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I have the sentence:

The role has gotten easier and easier to play, and been forced upon me more frequently than not.

I was wondering if and been is correct to use in this case, or if "has" must be used again i.e. and been or and has been.

  • Both would be correct – Mynamite Aug 28 '14 at 23:20
  • I think the question that you are trying to ask is: Can you omit the 'has' in the present perfect when using it multiple times in a sentence (i.e. after a conjunction)? – Magari96 Aug 28 '14 at 23:26
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  • The role has gotten easier and easier to play, and been forced upon me more frequently than not.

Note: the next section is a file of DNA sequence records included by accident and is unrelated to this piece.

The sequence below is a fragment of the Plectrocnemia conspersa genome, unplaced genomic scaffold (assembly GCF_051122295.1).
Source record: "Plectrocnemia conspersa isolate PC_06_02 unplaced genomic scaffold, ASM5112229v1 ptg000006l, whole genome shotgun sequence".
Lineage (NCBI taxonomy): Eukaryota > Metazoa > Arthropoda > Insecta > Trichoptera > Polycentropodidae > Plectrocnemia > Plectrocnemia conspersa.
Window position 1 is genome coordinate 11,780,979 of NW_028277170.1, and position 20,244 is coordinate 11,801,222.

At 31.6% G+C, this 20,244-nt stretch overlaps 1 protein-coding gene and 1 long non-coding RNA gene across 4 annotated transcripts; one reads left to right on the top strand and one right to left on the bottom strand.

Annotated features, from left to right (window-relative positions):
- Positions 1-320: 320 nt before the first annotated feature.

In this sentence, has is an auxiliary verb used in a present perfect construction. Gotten is the past participle of the lexical verb get. (In British English the past participle of this verb is got, but become would be more natural in this particular sentence.)

We could indicate the structure of the sentence thus:

  • The role has [gotten easier and easier to play] and [been forced upon me more frequently than not]

The bracketed sections there are coordinates linked by the co-ordinator and. They are also both dependents of the auxiliary verb has.

Because both of the conjuncts are verb phrases which are dependents of the the same auxiliary, there is no need to repeat the auxiliary verb here. The sentence is perfectly grammatical.

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